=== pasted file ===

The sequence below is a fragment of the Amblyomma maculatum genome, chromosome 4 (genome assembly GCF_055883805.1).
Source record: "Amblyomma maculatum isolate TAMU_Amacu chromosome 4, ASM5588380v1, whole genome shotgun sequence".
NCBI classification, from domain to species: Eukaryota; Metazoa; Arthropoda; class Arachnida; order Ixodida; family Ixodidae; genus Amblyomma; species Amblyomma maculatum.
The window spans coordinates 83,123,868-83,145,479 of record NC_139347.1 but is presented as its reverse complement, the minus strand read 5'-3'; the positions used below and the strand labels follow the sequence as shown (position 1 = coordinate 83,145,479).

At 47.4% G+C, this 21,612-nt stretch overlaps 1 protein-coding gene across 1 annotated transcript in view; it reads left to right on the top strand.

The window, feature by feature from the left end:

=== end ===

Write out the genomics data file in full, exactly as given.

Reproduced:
The sequence below is a fragment of the Amblyomma maculatum genome, chromosome 4 (genome assembly GCF_055883805.1).
Source record: "Amblyomma maculatum isolate TAMU_Amacu chromosome 4, ASM5588380v1, whole genome shotgun sequence".
NCBI classification, from domain to species: Eukaryota; Metazoa; Arthropoda; class Arachnida; order Ixodida; family Ixodidae; genus Amblyomma; species Amblyomma maculatum.
The window spans coordinates 83,123,868-83,145,479 of record NC_139347.1 but is presented as its reverse complement, the minus strand read 5'-3'; the positions used below and the strand labels follow the sequence as shown (position 1 = coordinate 83,145,479).

At 47.4% G+C, this 21,612-nt stretch overlaps 1 protein-coding gene across 1 annotated transcript in view; it reads left to right on the top strand.

The window, feature by feature from the left end: